Its located minutes away from downtown Aspen, Colorado, the breathtaking 160-acre ranch compound is complete with three homes throughout the property and comfortably accommodates 34 guests. The compound is also the ultimate luxury retreat as it features pristine landscaping, breathtaking views of the Continental Divide and three exquisite homes on the property.
It is located in serene seclusion at 47200 Highway 82 in Aspen, the primary residence offers six-bedrooms and more than 5,800 square feet complete with the Continental Divide as the backdrop. The ranch perfect venue for a family get-together or for a group of friends who want to spend the holidays together in a dream setting. It includes a sledding hill, ice skating rink and baseball field all of which are complete with night lights and a sound system for playing music to create the ultimate festive experience.
There are plenty of other open air amenities that encompass the ranch, including two stocked lakes with trophy trout ice fishing, paddle board, kayak, and canoe offerings, and a waterfall gently streaming into one of the property’s three hot tubs.
Additional features of the property include a cross country track, an event venue for entertaining, large outdoor kitchen with dining and fireplace, and riverfront beaches complete with fire pits. Dog sledding on the property is also available to book.
Kevin Costner Movies
Robin Hood: Prince of Thieves
Dances with Wolves
No Way Out
Field of Dreams
3 Days to Kill
Message in a Bottle
A Perfect World
Kevin Costner Trump
Costner had accused the Trump administration of fostering a harmful political environment, saying that he is “not recognizing America right now.” Costner shifted toward the Democratic Party, appeared on ABC’s “The View” to discuss his new television series “Yellowstone” on the Paramount network.
During the interview, co-host Joy Behar asked Costner for his thoughts on the state of the country and the Trump administration’s practice of separating immigrant children from their parents when families are apprehended for crossing the border illegally. He continued to attack the Trump administration for what he described as a toxic environment.
“I’m not recognizing America right now,” Costner said. “I don’t recognize its voice. I don’t recognize any individual statements. I feel people going with the flow, and there’s people right in the middle. We’re in a really weird spot, and it takes a high level of compassion, empathy, and intelligence to work our way out of this.”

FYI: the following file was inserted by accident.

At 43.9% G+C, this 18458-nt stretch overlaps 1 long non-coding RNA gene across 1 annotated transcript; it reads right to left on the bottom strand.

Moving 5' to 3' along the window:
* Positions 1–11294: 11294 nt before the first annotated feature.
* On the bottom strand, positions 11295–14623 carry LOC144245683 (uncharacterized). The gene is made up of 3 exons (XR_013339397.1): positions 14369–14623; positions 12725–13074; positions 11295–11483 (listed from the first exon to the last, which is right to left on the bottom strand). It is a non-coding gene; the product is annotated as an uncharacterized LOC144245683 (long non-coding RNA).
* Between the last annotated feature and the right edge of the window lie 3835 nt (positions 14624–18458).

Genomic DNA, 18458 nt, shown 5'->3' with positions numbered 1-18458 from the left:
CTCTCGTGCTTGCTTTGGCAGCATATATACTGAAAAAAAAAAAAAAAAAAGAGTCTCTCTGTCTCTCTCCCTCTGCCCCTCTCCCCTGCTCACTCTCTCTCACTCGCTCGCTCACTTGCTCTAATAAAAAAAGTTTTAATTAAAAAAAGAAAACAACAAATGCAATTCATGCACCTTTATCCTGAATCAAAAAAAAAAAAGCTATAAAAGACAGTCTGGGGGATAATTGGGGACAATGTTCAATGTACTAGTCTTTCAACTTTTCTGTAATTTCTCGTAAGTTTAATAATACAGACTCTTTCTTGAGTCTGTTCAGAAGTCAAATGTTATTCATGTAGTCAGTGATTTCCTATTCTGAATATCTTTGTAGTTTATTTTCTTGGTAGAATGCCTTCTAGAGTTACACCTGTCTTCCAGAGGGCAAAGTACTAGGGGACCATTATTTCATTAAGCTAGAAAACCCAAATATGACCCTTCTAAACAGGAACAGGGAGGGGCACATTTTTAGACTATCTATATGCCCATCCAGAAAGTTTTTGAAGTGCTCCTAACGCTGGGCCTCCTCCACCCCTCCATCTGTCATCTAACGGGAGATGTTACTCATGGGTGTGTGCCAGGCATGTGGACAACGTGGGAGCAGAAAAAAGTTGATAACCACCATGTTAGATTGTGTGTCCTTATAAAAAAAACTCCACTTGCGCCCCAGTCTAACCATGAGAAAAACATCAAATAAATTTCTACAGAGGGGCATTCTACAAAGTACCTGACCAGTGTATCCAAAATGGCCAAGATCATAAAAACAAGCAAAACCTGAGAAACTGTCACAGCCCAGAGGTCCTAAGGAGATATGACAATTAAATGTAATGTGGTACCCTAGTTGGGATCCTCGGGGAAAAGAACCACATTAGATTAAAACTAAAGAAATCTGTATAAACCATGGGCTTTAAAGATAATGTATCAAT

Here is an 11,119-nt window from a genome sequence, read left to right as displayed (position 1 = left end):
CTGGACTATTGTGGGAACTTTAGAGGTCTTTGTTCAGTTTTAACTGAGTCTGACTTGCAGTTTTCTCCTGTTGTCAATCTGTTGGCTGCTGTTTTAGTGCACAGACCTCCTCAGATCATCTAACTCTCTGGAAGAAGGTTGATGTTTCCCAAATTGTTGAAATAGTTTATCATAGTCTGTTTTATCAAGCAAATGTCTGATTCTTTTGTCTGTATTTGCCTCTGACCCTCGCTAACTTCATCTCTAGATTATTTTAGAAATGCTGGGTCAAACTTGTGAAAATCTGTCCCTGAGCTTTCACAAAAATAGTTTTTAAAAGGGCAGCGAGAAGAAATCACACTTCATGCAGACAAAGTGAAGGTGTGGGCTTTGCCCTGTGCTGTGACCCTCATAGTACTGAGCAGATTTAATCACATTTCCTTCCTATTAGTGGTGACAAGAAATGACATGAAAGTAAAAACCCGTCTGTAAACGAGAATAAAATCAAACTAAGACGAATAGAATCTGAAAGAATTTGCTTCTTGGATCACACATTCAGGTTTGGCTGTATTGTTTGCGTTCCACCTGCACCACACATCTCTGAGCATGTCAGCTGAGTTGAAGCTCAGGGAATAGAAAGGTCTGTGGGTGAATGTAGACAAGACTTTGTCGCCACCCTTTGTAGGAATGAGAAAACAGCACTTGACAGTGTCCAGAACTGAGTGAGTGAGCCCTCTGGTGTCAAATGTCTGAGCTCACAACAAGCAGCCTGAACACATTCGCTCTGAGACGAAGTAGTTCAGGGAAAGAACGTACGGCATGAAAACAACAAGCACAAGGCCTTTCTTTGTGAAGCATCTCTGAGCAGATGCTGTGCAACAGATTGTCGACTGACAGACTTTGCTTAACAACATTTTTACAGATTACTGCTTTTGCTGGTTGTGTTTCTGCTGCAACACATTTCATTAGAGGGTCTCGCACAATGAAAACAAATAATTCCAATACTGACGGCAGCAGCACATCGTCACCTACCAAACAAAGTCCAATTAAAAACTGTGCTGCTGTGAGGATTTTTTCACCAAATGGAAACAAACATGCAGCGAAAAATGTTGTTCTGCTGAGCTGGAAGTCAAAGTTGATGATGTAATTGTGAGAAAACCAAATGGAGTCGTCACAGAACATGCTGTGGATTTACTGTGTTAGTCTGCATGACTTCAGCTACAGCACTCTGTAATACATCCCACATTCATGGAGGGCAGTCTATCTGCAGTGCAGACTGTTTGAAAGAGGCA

He went on to criticizing Trumps administration for separating families at the border without a plan, asking whether anyone can imagine the terror of the children not being able to speak English. He said “We have to do better. We’ve been about more. We can be about more, and right now we are acting really small,”
This is not the first time that Costner has taken an apparent swipe at Trump. In April 2016, Costner appeared to criticize Trump, saying that he did not think the presidential campaign was as “entertaining” as everyone else.
“I don’t,” Costner said. “No, I find it embarrassing. I find it highly immature. I think America is really teetering at a low point with the way we talk to each other.” “I won’t even have dinner with the way people talk,” he added. “Where are our big ideas? There’s dialogue right now that’s shameful.”
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Kevin Costner Talks Immigration Crisis At Border, New TV Series ‘Yellowstone’ | The View
Kevin Costner Interview
Kevin Costner Revisits the American West, Now by Helicopter
In a phone interview from his spread in Santa Barbara, Calif., with its baseball field and Pacific view, Mr. Costner, 63 and good-naturedly laconic, pondered the allure of the western, Manifest Destiny and plans for his second act.
Here are edited excerpts from the conversation.
I grew up on a ranch so I know a little about this world. But we sure don’t use a helicopter to count cattle.
That’s a cowboy term for you know a lot — “I know a little bit.” If somebody says, “Can you play baseball?” I say, “I can play a little.” It’s code for, “Yeah, I know.”
So you know baseball. But do you know ranching?